Forty six patients being cared for by Walsall Healthcare NHS Trust have agreed to take part in the national COVID-19 recovery trial aimed at identifying potential treatment options.
The Randomised Evaluation of COVID Therapy (RECOVERY) trial led by Peter Horby, professor of emerging infectious diseases and global health at Oxford University, focuses on existing and new drugs which may help hospitalised patients with confirmed COVID-19 and has recruited more than 6,000 patients in 165 NHS hospitals around the country.
The trust’s Research and Development Team is working with Dr Atul Garg, Intensive Care Consultant and Divisional Lead for Quality Improvement and Research.
Dr Garg said: “People may be aware that this trial has been set up extremely quickly as we all work together to enhance our understanding of coronavirus and how we can best treat it to help reduce the number of lives it claims.
“The Research and Development Team and I would like to thank those patients who have volunteered to be part of this important piece of work.”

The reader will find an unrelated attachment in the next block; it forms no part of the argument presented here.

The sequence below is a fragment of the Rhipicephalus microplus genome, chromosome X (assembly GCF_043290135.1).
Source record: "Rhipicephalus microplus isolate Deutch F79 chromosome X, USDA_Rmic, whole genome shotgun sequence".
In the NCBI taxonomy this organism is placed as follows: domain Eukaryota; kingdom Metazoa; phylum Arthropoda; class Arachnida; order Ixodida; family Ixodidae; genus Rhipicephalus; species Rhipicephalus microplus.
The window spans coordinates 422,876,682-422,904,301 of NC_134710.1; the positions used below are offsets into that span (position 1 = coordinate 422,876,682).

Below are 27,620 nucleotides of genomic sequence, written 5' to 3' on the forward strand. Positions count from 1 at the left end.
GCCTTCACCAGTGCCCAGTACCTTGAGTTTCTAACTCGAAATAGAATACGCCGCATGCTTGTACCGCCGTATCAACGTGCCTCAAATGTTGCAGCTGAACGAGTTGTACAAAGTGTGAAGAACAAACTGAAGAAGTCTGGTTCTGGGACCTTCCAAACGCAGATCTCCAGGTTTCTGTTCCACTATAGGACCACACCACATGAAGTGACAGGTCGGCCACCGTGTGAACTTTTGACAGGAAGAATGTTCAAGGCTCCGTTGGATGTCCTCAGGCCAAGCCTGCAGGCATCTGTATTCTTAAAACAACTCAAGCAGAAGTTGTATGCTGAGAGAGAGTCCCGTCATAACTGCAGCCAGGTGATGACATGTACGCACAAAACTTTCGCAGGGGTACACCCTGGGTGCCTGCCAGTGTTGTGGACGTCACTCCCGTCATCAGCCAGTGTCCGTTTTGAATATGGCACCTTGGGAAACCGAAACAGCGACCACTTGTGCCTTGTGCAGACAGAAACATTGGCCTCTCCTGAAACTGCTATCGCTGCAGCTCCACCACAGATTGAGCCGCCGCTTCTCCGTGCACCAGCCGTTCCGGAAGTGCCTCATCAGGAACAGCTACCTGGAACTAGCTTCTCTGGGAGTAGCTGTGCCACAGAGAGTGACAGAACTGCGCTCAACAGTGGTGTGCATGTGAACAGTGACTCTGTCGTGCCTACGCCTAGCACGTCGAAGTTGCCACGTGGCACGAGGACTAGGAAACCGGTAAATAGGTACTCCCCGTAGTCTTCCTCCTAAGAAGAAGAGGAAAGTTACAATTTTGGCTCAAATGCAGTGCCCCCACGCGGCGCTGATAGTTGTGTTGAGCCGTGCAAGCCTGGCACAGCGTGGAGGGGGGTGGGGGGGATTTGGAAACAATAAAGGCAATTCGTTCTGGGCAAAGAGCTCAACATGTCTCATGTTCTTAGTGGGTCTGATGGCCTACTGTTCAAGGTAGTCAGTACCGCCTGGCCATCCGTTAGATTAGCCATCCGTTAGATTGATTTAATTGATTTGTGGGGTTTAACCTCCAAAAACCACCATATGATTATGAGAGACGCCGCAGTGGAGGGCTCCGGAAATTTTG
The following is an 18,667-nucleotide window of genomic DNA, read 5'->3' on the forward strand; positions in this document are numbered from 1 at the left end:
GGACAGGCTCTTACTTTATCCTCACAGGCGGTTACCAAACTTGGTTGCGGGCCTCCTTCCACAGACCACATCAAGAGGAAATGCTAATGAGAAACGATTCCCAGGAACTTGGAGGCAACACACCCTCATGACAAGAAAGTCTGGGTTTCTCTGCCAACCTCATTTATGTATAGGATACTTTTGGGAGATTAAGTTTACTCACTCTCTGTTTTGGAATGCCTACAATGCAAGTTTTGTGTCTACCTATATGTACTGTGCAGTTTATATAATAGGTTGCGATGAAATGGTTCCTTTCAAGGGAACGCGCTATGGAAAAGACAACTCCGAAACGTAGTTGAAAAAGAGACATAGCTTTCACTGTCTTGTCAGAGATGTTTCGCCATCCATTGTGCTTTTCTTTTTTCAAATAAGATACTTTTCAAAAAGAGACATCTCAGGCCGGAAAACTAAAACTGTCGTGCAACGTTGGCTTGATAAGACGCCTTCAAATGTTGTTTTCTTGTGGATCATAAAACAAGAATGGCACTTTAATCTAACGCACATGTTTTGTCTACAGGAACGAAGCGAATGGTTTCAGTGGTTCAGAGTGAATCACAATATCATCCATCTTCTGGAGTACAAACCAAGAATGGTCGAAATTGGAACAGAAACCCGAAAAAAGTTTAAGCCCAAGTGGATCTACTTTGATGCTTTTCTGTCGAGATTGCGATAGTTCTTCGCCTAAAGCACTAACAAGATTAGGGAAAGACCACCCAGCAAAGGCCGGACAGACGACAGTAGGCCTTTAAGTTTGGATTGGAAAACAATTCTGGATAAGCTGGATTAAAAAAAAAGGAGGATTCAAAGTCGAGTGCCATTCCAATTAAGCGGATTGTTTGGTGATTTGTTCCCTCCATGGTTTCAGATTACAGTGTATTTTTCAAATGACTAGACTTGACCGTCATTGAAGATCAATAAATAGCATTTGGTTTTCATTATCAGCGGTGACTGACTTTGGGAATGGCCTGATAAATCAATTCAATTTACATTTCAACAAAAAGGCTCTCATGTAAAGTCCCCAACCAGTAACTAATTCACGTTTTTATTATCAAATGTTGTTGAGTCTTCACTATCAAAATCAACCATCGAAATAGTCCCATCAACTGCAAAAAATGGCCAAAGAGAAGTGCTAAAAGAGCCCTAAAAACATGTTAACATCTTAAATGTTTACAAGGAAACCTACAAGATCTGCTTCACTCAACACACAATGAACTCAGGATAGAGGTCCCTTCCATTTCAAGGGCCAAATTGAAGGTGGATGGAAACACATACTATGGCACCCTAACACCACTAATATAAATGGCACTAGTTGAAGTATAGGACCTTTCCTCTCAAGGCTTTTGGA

One patient who has volunteered is 51-year-old Nicholas Godward who was treated on Ward 2 of Walsall Manor Hospital. The father-of two started feeling ill earlier this month and developed a cough. He also had difficulty breathing and ended up in hospital where he tested positive for the virus.
“I’ve been lucky as I started to get stronger and stronger unlike some people,” explained the production engineer. “I volunteered for the trial because I’d like to think that by doing so I can help others and help the experts to develop the best treatment.”
As well as normal hospital treatment, patients with COVID-19 will either receive no additional experimental treatment, or will receive one of the following treatments:
A combination of Lopinavir-Ritonavir (antiviral drugs)
Low-dose corticosteroids (used to reduce inflammation)
Hydroxychloroquine (similar to a drug used to treat malaria).
Azithromycin (antibiotic with immune modulatory properties)
Dr Marie Lewis, Assistant Director for Research and Professional Development for Walsall Healthcare, said this is an “adaptive” trial so that it can test new therapies as they become available.
She said: “The aim is to have data available to inform patient treatment within three months.
“Walsall Healthcare is also involved in two other studies – UKOSS: Pandemic Influenza in Pregnancy and ISARIC/WHO Clinical Characterisation Protocol for Severe Emerging Infections in the UK. The UKOSS study is looking at incidence, management and outcomes of COVID-19 in pregnancy to identify factors associated with better outcomes for women and their babies. The ISARIC study is being supported by three medical students and is focusing on detailed clinical data of patients.
“The pandemic has really highlighted the importance of such research and how vital this is if we are to be well prepared for such an emergency.”